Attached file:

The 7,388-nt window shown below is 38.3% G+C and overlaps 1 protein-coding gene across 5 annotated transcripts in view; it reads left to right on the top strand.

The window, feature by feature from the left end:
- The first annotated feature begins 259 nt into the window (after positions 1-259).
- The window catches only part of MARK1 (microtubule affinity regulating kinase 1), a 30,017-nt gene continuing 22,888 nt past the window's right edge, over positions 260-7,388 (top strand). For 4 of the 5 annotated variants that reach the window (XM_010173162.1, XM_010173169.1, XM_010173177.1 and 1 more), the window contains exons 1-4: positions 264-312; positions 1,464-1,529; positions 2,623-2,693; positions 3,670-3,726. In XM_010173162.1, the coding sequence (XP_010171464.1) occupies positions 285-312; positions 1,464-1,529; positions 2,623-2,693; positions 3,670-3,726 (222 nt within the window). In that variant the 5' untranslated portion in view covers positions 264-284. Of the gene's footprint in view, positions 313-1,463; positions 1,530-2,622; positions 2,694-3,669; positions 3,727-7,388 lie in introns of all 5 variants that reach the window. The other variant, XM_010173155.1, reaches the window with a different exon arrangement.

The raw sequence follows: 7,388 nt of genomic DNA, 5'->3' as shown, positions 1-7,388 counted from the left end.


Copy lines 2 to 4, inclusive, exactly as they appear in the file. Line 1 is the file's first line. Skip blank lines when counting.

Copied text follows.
The window, feature by feature from the left end:
- The first annotated feature begins 259 nt into the window (after positions 1-259).
- The window catches only part of MARK1 (microtubule affinity regulating kinase 1), a 30,017-nt gene continuing 22,888 nt past the window's right edge, over positions 260-7,388 (top strand). For 4 of the 5 annotated variants that reach the window (XM_010173162.1, XM_010173169.1, XM_010173177.1 and 1 more), the window contains exons 1-4: positions 264-312; positions 1,464-1,529; positions 2,623-2,693; positions 3,670-3,726. In XM_010173162.1, the coding sequence (XP_010171464.1) occupies positions 285-312; positions 1,464-1,529; positions 2,623-2,693; positions 3,670-3,726 (222 nt within the window). In that variant the 5' untranslated portion in view covers positions 264-284. Of the gene's footprint in view, positions 313-1,463; positions 1,530-2,622; positions 2,694-3,669; positions 3,727-7,388 lie in introns of all 5 variants that reach the window. The other variant, XM_010173155.1, reaches the window with a different exon arrangement.